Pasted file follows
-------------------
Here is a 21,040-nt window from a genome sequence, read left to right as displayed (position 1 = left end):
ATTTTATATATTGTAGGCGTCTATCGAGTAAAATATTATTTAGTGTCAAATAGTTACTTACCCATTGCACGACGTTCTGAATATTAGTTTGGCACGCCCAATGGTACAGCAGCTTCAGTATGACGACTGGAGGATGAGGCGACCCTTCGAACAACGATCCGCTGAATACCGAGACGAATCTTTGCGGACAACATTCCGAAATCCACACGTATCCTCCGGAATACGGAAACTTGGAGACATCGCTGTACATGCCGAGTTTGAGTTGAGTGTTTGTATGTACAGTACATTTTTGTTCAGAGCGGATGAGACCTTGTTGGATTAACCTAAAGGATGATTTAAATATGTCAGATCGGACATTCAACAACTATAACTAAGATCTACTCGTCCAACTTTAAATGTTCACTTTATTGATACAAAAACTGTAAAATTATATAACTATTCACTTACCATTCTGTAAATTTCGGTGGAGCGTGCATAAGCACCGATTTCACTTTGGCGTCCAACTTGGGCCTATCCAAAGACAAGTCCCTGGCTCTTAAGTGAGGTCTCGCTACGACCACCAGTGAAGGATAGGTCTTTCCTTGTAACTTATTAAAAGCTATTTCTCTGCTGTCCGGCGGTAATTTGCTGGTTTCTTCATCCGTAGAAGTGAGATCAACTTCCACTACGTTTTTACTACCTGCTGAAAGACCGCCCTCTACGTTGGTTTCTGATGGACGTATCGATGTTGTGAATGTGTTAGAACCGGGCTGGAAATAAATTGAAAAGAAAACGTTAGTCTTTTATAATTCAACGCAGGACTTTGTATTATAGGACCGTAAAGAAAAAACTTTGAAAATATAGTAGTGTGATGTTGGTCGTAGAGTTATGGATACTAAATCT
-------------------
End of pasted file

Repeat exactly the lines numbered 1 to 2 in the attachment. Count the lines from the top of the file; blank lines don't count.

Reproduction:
Here is a 21,040-nt window from a genome sequence, read left to right as displayed (position 1 = left end):
ATTTTATATATTGTAGGCGTCTATCGAGTAAAATATTATTTAGTGTCAAATAGTTACTTACCCATTGCACGACGTTCTGAATATTAGTTTGGCACGCCCAATGGTACAGCAGCTTCAGTATGACGACTGGAGGATGAGGCGACCCTTCGAACAACGATCCGCTGAATACCGAGACGAATCTTTGCGGACAACATTCCGAAATCCACACGTATCCTCCGGAATACGGAAACTTGGAGACATCGCTGTACATGCCGAGTTTGAGTTGAGTGTTTGTATGTACAGTACATTTTTGTTCAGAGCGGATGAGACCTTGTTGGATTAACCTAAAGGATGATTTAAATATGTCAGATCGGACATTCAACAACTATAACTAAGATCTACTCGTCCAACTTTAAATGTTCACTTTATTGATACAAAAACTGTAAAATTATATAACTATTCACTTACCATTCTGTAAATTTCGGTGGAGCGTGCATAAGCACCGATTTCACTTTGGCGTCCAACTTGGGCCTATCCAAAGACAAGTCCCTGGCTCTTAAGTGAGGTCTCGCTACGACCACCAGTGAAGGATAGGTCTTTCCTTGTAACTTATTAAAAGCTATTTCTCTGCTGTCCGGCGGTAATTTGCTGGTTTCTTCATCCGTAGAAGTGAGATCAACTTCCACTACGTTTTTACTACCTGCTGAAAGACCGCCCTCTACGTTGGTTTCTGATGGACGTATCGATGTTGTGAATGTGTTAGAACCGGGCTGGAAATAAATTGAAAAGAAAACGTTAGTCTTTTATAATTCAACGCAGGACTTTGTATTATAGGACCGTAAAGAAAAAACTTTGAAAATATAGTAGTGTGATGTTGGTCGTAGAGTTATGGATACTAAATCT